Saturday, May 05, 2007

Following Hussein's Lead

Everything old is new again
Iraq is hemorrhaging doctors as violence racks the nation. To stem the flow, the Iraqi government has recently taken a cue from Saddam Hussein: Medical schools are once again forbidden to issue diplomas and transcripts to new graduates.

Hussein built a fine medical system in part by withholding doctors' passports and diplomas. Although physicians can work in Iraq with a letter from a medical school verifying their graduation, they say they need certificates and transcripts to work abroad.

It is a common refrain among war-weary Iraqis that things were better before the U.S.-led invasion in 2003. Electricity in Baghdad was more reliable; sectarian hostility was rare; Iraq was safe -- except for the many victims of Hussein's tyranny. But rarely has the government embraced a policy that so harshly evokes the era of dictatorship. To some students and doctors, the diploma decision, like Iraq's crumbling medical system, provides clear proof of the government's helplessness and the nation's decline.


Auto Censorship

Is nothing sacred? Now they're coming for our personalized plates:
Heather Moriah loves the personalized license plates on her silver Prius encouraging the impeachment of President George W. Bush.

But somebody doesn’t agree. And that somebody complained to the state. Now, the South Dakota Division of Motor Vehicles is trying to recall the plates -- which read MPEACHW. And if Moriah doesn’t turn them in voluntarily, the state might send law-enforcement officers to pick them up.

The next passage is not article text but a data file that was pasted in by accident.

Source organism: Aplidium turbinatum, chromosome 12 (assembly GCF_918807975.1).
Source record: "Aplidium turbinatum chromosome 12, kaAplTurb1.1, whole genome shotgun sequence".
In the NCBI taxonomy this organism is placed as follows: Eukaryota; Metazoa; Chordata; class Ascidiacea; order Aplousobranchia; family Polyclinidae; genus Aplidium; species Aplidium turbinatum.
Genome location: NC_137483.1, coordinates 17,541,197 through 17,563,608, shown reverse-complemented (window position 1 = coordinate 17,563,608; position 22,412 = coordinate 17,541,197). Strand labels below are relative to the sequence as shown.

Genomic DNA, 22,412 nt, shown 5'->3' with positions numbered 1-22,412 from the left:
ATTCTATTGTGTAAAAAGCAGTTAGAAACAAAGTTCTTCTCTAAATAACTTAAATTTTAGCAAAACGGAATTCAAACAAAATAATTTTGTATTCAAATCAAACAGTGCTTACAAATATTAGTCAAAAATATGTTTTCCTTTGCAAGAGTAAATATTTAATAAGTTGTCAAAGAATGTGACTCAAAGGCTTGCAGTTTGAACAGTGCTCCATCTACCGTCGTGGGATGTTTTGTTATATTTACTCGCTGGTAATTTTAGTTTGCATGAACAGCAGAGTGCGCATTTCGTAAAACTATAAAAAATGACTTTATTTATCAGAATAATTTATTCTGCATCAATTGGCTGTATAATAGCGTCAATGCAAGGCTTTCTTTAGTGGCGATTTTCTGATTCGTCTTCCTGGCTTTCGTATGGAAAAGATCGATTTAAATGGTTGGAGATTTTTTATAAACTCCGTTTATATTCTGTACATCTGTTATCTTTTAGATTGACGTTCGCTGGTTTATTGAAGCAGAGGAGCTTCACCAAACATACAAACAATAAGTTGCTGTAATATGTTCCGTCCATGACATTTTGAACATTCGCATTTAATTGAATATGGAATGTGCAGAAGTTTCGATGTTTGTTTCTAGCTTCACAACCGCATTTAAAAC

Even so, she’s not immediately inclined to cooperate.

“I don’t think I’m going to play,” Moriah said Thursday afternoon. “The plate isn’t in poor taste. It‘s not sexual in nature or pornographic. To me, a political message should not be considered offensive.”

But Division of Motor Vehicles director Deb Hillmer said Thursday that the law clearly gives the state authority to recall the plates and have them forcibly removed if necessary. And although only one person complained about Moriah’s political statement, that’s all it takes to recall a set of vanity plates, Hillmer said.


Scary Nuns!

It's a Hill Country rumble:

It's a David versus Goliath battle heating up in the Hill Country — a group of nuns from Boerne is taking a stand against Wal-Mart.

The corporate giant reportedly labeled the nuns a security threat after they raised questions about Wal-Mart's business practices.

Sister Susan Mika is part of the Benedectine Sisters, which is part of the Interfaith Center on Corporate Responsibility. The center has been questioning Wal-Mart's business practices for years.

"We've been raising questions with them for about 17 years, so it's not like they don't know it," Sister Mika said.

Now, the sisters find themselves on Wal-Mart's security threat list. Sister Mika said the group has been wrongly labeled.


Friday, May 04, 2007